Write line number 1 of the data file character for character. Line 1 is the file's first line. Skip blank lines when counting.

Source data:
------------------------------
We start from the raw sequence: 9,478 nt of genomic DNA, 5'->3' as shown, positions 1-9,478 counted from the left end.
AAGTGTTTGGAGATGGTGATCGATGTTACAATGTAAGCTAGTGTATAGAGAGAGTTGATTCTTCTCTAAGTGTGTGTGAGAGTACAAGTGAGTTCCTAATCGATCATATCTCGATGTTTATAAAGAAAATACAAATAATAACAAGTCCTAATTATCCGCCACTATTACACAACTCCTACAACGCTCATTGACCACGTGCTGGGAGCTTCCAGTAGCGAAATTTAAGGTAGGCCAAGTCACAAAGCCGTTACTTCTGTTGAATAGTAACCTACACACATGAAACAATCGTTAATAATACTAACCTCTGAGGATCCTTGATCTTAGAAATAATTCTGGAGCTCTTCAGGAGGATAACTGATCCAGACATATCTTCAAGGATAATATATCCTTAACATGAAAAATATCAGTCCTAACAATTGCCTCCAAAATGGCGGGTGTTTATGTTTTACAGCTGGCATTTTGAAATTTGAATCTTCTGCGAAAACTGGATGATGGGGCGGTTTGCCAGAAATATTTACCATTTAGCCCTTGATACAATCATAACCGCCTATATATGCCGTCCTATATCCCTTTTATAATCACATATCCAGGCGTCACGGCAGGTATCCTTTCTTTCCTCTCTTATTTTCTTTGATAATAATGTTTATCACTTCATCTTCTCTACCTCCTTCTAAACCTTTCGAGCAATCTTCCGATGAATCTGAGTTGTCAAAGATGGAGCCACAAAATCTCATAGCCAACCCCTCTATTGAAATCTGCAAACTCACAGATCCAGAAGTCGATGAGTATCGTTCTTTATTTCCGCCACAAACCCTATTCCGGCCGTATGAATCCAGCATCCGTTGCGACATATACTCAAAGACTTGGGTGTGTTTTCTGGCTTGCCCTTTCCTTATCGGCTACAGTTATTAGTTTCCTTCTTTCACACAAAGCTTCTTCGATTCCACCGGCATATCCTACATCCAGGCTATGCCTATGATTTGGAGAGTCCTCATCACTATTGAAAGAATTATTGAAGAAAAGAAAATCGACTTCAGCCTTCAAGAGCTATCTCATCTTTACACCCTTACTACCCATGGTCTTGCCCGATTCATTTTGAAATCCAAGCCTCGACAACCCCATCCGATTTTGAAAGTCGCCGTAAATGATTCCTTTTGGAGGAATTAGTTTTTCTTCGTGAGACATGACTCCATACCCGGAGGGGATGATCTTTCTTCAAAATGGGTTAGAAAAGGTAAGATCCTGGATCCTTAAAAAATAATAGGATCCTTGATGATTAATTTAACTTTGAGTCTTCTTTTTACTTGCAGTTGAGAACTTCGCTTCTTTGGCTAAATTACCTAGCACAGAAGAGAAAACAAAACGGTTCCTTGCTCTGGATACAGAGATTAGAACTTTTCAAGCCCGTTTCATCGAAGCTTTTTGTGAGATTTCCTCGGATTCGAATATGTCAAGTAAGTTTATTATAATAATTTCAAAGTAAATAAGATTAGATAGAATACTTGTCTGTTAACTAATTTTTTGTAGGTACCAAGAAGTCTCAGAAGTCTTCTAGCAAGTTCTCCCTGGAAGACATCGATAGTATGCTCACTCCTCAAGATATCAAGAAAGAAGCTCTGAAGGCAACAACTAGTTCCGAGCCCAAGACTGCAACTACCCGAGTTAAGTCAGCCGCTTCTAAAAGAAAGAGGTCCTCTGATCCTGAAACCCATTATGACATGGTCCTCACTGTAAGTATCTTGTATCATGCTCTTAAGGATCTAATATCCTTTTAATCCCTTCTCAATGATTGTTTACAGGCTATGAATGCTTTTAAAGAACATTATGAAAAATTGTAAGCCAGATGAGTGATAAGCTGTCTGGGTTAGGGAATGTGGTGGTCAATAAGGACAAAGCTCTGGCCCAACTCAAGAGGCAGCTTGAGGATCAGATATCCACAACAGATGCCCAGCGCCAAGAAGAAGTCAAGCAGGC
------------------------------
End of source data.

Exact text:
We start from the raw sequence: 9,478 nt of genomic DNA, 5'->3' as shown, positions 1-9,478 counted from the left end.